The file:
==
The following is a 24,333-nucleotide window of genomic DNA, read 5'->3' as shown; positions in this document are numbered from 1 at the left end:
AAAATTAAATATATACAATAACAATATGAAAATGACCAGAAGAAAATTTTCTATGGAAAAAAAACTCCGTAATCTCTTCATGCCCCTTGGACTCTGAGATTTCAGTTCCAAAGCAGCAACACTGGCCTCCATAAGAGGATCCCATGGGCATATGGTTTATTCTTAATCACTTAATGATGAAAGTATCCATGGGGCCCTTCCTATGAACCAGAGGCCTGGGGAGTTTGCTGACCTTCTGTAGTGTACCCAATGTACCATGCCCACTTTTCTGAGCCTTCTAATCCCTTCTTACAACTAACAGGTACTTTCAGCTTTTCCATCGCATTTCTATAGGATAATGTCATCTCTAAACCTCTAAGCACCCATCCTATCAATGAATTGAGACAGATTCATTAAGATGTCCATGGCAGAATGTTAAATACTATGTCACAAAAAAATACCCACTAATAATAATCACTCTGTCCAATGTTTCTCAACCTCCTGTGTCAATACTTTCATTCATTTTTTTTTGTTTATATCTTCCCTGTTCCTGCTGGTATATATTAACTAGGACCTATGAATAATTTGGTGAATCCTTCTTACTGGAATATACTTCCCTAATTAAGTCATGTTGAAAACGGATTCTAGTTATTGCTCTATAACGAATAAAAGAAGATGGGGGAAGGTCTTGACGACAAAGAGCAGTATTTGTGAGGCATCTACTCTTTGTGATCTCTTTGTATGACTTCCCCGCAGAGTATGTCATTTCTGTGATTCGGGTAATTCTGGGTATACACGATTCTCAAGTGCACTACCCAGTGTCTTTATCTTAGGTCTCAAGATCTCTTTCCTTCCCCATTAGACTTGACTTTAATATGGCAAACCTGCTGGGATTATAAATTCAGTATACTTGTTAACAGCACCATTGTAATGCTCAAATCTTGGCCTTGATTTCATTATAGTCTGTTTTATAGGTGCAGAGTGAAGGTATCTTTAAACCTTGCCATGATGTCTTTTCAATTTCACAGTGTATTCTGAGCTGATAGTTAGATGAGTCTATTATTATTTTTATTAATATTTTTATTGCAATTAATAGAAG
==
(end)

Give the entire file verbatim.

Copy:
The following is a 24,333-nucleotide window of genomic DNA, read 5'->3' as shown; positions in this document are numbered from 1 at the left end:
AAAATTAAATATATACAATAACAATATGAAAATGACCAGAAGAAAATTTTCTATGGAAAAAAAACTCCGTAATCTCTTCATGCCCCTTGGACTCTGAGATTTCAGTTCCAAAGCAGCAACACTGGCCTCCATAAGAGGATCCCATGGGCATATGGTTTATTCTTAATCACTTAATGATGAAAGTATCCATGGGGCCCTTCCTATGAACCAGAGGCCTGGGGAGTTTGCTGACCTTCTGTAGTGTACCCAATGTACCATGCCCACTTTTCTGAGCCTTCTAATCCCTTCTTACAACTAACAGGTACTTTCAGCTTTTCCATCGCATTTCTATAGGATAATGTCATCTCTAAACCTCTAAGCACCCATCCTATCAATGAATTGAGACAGATTCATTAAGATGTCCATGGCAGAATGTTAAATACTATGTCACAAAAAAATACCCACTAATAATAATCACTCTGTCCAATGTTTCTCAACCTCCTGTGTCAATACTTTCATTCATTTTTTTTTGTTTATATCTTCCCTGTTCCTGCTGGTATATATTAACTAGGACCTATGAATAATTTGGTGAATCCTTCTTACTGGAATATACTTCCCTAATTAAGTCATGTTGAAAACGGATTCTAGTTATTGCTCTATAACGAATAAAAGAAGATGGGGGAAGGTCTTGACGACAAAGAGCAGTATTTGTGAGGCATCTACTCTTTGTGATCTCTTTGTATGACTTCCCCGCAGAGTATGTCATTTCTGTGATTCGGGTAATTCTGGGTATACACGATTCTCAAGTGCACTACCCAGTGTCTTTATCTTAGGTCTCAAGATCTCTTTCCTTCCCCATTAGACTTGACTTTAATATGGCAAACCTGCTGGGATTATAAATTCAGTATACTTGTTAACAGCACCATTGTAATGCTCAAATCTTGGCCTTGATTTCATTATAGTCTGTTTTATAGGTGCAGAGTGAAGGTATCTTTAAACCTTGCCATGATGTCTTTTCAATTTCACAGTGTATTCTGAGCTGATAGTTAGATGAGTCTATTATTATTTTTATTAATATTTTTATTGCAATTAATAGAAG